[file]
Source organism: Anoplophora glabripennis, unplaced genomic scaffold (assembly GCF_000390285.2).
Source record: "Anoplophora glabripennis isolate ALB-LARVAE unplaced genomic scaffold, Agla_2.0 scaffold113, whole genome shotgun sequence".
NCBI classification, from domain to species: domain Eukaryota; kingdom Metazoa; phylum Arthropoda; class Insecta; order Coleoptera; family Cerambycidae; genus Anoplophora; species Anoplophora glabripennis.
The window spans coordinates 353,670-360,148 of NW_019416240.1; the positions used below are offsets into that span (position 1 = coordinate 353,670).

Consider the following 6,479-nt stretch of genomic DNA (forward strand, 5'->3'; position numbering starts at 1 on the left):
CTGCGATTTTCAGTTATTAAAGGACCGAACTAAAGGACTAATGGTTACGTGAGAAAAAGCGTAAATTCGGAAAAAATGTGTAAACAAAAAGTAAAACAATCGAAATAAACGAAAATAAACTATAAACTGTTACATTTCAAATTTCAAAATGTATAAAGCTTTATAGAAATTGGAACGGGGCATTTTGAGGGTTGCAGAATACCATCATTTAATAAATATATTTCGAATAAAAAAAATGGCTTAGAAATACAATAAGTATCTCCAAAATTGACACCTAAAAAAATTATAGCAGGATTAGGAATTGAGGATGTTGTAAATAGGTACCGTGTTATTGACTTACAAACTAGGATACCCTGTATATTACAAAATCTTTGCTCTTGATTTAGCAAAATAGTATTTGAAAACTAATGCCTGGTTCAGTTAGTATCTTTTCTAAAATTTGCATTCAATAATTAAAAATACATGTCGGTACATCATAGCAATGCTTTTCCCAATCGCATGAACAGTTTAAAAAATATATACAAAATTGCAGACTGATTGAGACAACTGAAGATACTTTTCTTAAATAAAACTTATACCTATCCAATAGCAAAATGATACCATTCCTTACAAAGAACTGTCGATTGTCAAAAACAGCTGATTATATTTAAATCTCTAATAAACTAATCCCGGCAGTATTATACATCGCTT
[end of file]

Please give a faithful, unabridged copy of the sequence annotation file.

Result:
Source organism: Anoplophora glabripennis, unplaced genomic scaffold (assembly GCF_000390285.2).
Source record: "Anoplophora glabripennis isolate ALB-LARVAE unplaced genomic scaffold, Agla_2.0 scaffold113, whole genome shotgun sequence".
NCBI classification, from domain to species: domain Eukaryota; kingdom Metazoa; phylum Arthropoda; class Insecta; order Coleoptera; family Cerambycidae; genus Anoplophora; species Anoplophora glabripennis.
The window spans coordinates 353,670-360,148 of NW_019416240.1; the positions used below are offsets into that span (position 1 = coordinate 353,670).

Consider the following 6,479-nt stretch of genomic DNA (forward strand, 5'->3'; position numbering starts at 1 on the left):
CTGCGATTTTCAGTTATTAAAGGACCGAACTAAAGGACTAATGGTTACGTGAGAAAAAGCGTAAATTCGGAAAAAATGTGTAAACAAAAAGTAAAACAATCGAAATAAACGAAAATAAACTATAAACTGTTACATTTCAAATTTCAAAATGTATAAAGCTTTATAGAAATTGGAACGGGGCATTTTGAGGGTTGCAGAATACCATCATTTAATAAATATATTTCGAATAAAAAAAATGGCTTAGAAATACAATAAGTATCTCCAAAATTGACACCTAAAAAAATTATAGCAGGATTAGGAATTGAGGATGTTGTAAATAGGTACCGTGTTATTGACTTACAAACTAGGATACCCTGTATATTACAAAATCTTTGCTCTTGATTTAGCAAAATAGTATTTGAAAACTAATGCCTGGTTCAGTTAGTATCTTTTCTAAAATTTGCATTCAATAATTAAAAATACATGTCGGTACATCATAGCAATGCTTTTCCCAATCGCATGAACAGTTTAAAAAATATATACAAAATTGCAGACTGATTGAGACAACTGAAGATACTTTTCTTAAATAAAACTTATACCTATCCAATAGCAAAATGATACCATTCCTTACAAAGAACTGTCGATTGTCAAAAACAGCTGATTATATTTAAATCTCTAATAAACTAATCCCGGCAGTATTATACATCGCTT